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Improving Engagement by Altering Online Communication

Improving Engagement by Altering Online Communication

The case studies provided in the article occurred in a physical environment with customer present in person. This included:

Offering Assistance

A retail client of the Belding Group wanted to see if they could change the number of people who reflexively said “No thanks, I’m just looking,” when asked by an employee “Can I help you?”

Their experiment consisted of employees in ten stores continuing to engage with customers with the traditional wording. Whilst in another ten stores they switched to “What can I help you find today?”

60% of customer responded that they were just looking to “Can I help you?” Whereas, less than 40% replied in the same way when asked “What can I help you find today?”

Asking a closed question such as “Can I help you?” makes it very easy for customers to say no instantly, where on the other hand “What can I help you find today?” is an open question that will prompt the customer to say what they are looking for, as they would already be thinking of the product or service.

Referring to a Colleague

In another scenario a few years ago, a financial institution altered how their front line employees directed customers. Rather than saying “You’re going to have to talk to a loans manager about that,” they would say “Our loans manager will be able to help you with that better than I can.” This also resulted in more customers responding positively.

The wording suggests that there is less effort involved for the customer to speak with the loans manager as “You’re going to have to” proposes that the customer will have to arrange to talk to them, whereas “Our loans manager will be able to help you with that” suggests that they are available and that it is no problem. It can also make the customer feel more valued and reassured knowing they will be speaking to an expert about their finance enquiry.

Everyday Communication

We can even change the way we communicate in our personal lives.

Instead of saying “You always want to eat Italian food, I want Sushi,” you can try making it more of a suggestion than a demand which helps others agree to it, for example “I know how much you love your Italian food, but can we try sushi tonight?”

Dealing with children can also be a bit of a challenge. When telling a child, “You’re doing this wrong,” it is guaranteed that you will be met with a negative response and they will continue the task in the incorrect manner to prove a point. If they just happen to succeed you might even receive a smug little “I told you so!” A better way to phrase it is by saying “You may find it works better if you do it this way,” then you can celebrate with a smug little “I told you so!”

Changing Online Communication

Similar to a store assistant approaching a customer to see if they need help, Click4Assistance provides Proactive Invitations that asks a website visitor to enter a chat. Your organisation can A/B test the wording on the Proactive Invitation to see what design gives you the best uptake.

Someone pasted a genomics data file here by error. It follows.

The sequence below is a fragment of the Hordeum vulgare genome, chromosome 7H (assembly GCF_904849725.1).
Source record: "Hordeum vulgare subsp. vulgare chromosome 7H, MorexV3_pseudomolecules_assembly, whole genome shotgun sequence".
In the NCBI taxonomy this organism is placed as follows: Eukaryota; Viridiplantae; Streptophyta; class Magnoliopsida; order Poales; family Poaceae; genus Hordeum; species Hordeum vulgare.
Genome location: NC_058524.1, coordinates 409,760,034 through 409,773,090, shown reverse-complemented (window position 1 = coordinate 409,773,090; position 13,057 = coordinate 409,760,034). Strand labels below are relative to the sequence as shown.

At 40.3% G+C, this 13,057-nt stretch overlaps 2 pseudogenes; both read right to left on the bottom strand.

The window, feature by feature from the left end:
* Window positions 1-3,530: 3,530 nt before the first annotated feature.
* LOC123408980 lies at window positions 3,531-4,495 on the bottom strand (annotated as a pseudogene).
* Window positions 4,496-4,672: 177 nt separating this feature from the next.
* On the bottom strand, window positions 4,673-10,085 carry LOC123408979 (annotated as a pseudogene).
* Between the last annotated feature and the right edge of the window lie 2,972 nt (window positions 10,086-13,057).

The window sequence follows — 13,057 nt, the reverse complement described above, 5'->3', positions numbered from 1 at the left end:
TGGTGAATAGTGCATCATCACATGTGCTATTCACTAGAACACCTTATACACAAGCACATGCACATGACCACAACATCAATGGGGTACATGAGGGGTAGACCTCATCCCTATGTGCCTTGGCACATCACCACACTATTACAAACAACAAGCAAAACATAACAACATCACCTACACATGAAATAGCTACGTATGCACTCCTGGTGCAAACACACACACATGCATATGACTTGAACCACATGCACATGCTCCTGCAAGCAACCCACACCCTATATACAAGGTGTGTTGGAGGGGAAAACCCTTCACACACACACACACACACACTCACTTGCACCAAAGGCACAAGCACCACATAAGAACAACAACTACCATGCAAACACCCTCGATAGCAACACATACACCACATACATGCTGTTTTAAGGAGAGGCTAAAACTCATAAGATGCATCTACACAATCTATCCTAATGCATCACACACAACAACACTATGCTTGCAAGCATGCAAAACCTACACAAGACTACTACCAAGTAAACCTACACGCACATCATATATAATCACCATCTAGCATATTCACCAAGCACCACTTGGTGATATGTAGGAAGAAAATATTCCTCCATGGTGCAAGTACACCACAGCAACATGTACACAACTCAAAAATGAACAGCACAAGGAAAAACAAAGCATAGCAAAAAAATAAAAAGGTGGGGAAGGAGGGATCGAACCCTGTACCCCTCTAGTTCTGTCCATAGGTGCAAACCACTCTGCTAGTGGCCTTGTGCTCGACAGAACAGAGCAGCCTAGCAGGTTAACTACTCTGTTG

“What can I help you find today,” may be the best result in store, however this could be altered to fit more appropriately online, or you may have your own wording that suits your audience. Try each proactive based on exactly the same rules and length of time; this ensures that the results are comparable to find the wording that achieves the best uptake.

chat for website proactive invitiation

Once in chat, your representatives can greet your visitors with “How can I help you?” or “What can I help you with today?” These are open questions that allow the visitor to respond with their enquiry. If referring the visitor to a colleague, it is best to word the transfer in a similar manner to how the financial institution passed the customer over to their loans manager, “My colleague will be able to answer your questions fully, I will just transfer you to them now.” This takes away any effort for the customer to have their enquiry answered

Some visitors in chat may need instructions on how to do something, try to refrain from repeatedly telling them “You need to do this,” and “You need to do that.” Instead you can say “The next step is to navigate to ABC, from there click DEF” etc.

Also just like a child, it is advisable not to tell your customers they are doing something wrong! Ask them to explain what they are doing and when you identify the problem, suggest that they will get results if they do it in a different manner (the correct way!)

Training yourself and others to make these subtle changes in the workplace and in life can help you achieve higher results of receiving more positive responses, rather than being met with a brick wall or causing a negative situation.

For advice about customising and testing Proactive Invitations or training your representatives to answer chats efficiently, speak with your account manager by calling 01268 524628 or email

Author: Gemma Baker
Gemma is the Marketing Executive for UK live chat software provider, Click4Assistance, with a range of digital knowledge within PPC advertising, SEO practices, email campaigns and social media.

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